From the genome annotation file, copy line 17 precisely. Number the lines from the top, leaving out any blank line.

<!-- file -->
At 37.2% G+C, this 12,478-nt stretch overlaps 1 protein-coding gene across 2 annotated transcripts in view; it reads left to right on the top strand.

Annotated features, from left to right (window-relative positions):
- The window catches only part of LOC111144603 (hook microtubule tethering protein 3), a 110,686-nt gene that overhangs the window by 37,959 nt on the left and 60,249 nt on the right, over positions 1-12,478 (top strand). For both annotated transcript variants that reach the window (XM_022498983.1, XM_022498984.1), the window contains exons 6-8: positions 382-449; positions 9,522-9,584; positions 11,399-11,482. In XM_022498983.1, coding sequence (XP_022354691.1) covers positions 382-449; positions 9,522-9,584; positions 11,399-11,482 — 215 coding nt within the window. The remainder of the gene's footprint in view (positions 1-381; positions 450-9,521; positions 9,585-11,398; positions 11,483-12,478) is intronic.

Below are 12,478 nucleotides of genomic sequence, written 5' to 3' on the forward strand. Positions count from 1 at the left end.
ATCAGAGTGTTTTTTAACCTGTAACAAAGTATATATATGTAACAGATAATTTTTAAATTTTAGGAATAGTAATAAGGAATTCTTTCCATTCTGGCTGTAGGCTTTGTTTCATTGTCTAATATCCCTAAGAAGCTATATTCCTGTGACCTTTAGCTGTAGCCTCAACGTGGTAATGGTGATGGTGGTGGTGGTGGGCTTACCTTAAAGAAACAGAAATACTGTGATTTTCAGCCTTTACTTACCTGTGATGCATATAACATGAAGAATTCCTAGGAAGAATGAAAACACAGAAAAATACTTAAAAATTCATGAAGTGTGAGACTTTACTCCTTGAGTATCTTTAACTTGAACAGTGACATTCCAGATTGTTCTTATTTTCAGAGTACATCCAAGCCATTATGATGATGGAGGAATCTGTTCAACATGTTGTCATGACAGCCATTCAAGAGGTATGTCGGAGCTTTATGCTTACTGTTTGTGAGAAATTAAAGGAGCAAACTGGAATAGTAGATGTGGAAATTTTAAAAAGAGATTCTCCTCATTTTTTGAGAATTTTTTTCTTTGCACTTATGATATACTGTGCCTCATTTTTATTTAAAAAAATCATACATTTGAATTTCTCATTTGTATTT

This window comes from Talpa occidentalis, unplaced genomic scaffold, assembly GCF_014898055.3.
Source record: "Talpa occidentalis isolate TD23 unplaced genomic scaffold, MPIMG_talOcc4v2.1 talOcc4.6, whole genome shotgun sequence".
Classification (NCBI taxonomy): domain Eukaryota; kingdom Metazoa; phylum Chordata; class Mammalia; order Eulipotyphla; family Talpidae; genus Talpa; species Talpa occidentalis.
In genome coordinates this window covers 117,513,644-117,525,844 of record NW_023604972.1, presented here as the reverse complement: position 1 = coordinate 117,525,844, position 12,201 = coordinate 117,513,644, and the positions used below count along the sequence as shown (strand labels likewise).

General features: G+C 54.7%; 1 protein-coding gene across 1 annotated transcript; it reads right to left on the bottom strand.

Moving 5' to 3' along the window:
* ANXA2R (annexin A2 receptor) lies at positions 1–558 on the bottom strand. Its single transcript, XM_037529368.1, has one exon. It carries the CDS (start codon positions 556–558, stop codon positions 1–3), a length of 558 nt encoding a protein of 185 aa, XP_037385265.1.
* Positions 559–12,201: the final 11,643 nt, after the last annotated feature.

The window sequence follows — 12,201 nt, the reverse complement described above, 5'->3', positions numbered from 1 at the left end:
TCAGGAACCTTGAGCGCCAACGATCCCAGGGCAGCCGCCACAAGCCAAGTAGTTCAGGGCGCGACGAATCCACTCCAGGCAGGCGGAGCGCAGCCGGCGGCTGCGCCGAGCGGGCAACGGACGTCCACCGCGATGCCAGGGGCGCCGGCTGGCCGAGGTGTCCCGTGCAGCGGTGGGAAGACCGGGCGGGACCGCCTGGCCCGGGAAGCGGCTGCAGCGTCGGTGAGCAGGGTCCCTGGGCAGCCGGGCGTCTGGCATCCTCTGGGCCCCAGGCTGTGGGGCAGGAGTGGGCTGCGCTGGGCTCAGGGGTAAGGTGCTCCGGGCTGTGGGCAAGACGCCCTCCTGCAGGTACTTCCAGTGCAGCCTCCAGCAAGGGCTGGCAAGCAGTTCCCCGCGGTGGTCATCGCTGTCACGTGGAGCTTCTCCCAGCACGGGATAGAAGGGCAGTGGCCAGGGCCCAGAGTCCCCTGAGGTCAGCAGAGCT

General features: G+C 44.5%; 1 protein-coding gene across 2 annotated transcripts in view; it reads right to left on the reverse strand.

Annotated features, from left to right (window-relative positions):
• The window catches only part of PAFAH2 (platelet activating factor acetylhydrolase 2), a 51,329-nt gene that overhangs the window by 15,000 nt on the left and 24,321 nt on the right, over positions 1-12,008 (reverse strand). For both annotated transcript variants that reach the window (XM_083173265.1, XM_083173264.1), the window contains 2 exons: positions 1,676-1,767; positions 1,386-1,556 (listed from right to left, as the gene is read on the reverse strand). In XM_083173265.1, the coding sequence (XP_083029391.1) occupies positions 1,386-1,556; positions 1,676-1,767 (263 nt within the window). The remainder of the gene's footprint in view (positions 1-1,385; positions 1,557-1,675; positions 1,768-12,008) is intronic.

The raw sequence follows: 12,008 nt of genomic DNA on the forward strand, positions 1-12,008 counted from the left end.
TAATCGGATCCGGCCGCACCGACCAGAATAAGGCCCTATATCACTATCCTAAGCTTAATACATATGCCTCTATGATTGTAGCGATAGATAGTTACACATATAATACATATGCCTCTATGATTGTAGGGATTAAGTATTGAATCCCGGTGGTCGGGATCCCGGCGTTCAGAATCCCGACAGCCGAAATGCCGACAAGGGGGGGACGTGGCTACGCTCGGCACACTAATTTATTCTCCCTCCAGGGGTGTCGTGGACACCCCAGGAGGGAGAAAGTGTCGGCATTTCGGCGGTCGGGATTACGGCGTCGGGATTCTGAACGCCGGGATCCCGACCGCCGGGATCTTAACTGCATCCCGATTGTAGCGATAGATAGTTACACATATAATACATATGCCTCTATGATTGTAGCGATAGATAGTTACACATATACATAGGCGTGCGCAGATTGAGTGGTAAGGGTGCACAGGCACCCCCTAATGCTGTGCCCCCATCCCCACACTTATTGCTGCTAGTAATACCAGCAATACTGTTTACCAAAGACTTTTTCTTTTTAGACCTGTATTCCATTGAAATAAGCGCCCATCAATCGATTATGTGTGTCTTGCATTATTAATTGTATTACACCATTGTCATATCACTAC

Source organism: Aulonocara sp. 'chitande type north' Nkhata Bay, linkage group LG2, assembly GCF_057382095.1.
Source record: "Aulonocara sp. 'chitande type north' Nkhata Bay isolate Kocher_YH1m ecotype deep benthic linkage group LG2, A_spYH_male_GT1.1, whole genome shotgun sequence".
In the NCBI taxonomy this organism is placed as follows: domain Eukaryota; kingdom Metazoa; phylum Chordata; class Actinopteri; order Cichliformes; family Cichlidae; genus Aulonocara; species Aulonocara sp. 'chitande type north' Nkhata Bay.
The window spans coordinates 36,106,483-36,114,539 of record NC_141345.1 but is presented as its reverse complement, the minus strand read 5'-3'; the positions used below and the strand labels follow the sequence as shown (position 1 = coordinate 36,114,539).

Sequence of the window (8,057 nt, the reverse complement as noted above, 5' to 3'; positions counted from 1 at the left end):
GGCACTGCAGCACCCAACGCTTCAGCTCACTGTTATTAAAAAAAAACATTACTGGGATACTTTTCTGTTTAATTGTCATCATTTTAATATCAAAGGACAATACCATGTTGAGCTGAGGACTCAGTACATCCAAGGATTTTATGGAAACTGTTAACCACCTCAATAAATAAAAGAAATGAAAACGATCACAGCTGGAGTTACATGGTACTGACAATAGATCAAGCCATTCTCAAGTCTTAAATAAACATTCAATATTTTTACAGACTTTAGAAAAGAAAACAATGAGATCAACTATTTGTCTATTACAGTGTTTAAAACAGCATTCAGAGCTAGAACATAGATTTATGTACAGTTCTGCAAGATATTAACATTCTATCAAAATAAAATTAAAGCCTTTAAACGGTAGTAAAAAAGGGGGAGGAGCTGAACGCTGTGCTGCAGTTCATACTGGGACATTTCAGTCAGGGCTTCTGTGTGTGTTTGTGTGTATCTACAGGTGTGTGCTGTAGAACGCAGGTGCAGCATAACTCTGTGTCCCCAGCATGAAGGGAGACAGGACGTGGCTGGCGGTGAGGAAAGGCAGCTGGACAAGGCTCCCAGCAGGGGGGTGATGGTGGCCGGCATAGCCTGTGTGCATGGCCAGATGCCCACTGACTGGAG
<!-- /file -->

Annotated features, from left to right (window-relative positions):